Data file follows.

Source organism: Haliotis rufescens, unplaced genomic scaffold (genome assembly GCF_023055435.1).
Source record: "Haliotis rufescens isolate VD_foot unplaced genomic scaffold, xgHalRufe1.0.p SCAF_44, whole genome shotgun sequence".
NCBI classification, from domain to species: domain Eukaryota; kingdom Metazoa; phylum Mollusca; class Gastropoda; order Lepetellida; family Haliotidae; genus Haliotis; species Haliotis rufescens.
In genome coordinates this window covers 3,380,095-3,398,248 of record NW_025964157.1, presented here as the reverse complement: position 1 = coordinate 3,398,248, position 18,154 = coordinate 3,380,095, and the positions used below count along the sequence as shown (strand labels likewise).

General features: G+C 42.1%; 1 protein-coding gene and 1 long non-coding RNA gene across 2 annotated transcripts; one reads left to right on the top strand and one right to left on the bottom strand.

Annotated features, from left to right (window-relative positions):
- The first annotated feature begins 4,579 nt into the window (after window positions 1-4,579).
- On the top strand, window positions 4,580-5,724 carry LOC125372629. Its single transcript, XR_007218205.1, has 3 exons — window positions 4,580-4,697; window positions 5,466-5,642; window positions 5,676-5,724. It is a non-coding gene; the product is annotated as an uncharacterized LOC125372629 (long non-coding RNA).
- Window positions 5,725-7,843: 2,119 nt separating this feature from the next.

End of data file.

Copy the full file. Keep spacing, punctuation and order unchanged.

Source organism: Haliotis rufescens, unplaced genomic scaffold (genome assembly GCF_023055435.1).
Source record: "Haliotis rufescens isolate VD_foot unplaced genomic scaffold, xgHalRufe1.0.p SCAF_44, whole genome shotgun sequence".
NCBI classification, from domain to species: domain Eukaryota; kingdom Metazoa; phylum Mollusca; class Gastropoda; order Lepetellida; family Haliotidae; genus Haliotis; species Haliotis rufescens.
In genome coordinates this window covers 3,380,095-3,398,248 of record NW_025964157.1, presented here as the reverse complement: position 1 = coordinate 3,398,248, position 18,154 = coordinate 3,380,095, and the positions used below count along the sequence as shown (strand labels likewise).

General features: G+C 42.1%; 1 protein-coding gene and 1 long non-coding RNA gene across 2 annotated transcripts; one reads left to right on the top strand and one right to left on the bottom strand.

Annotated features, from left to right (window-relative positions):
- The first annotated feature begins 4,579 nt into the window (after window positions 1-4,579).
- On the top strand, window positions 4,580-5,724 carry LOC125372629. Its single transcript, XR_007218205.1, has 3 exons — window positions 4,580-4,697; window positions 5,466-5,642; window positions 5,676-5,724. It is a non-coding gene; the product is annotated as an uncharacterized LOC125372629 (long non-coding RNA).
- Window positions 5,725-7,843: 2,119 nt separating this feature from the next.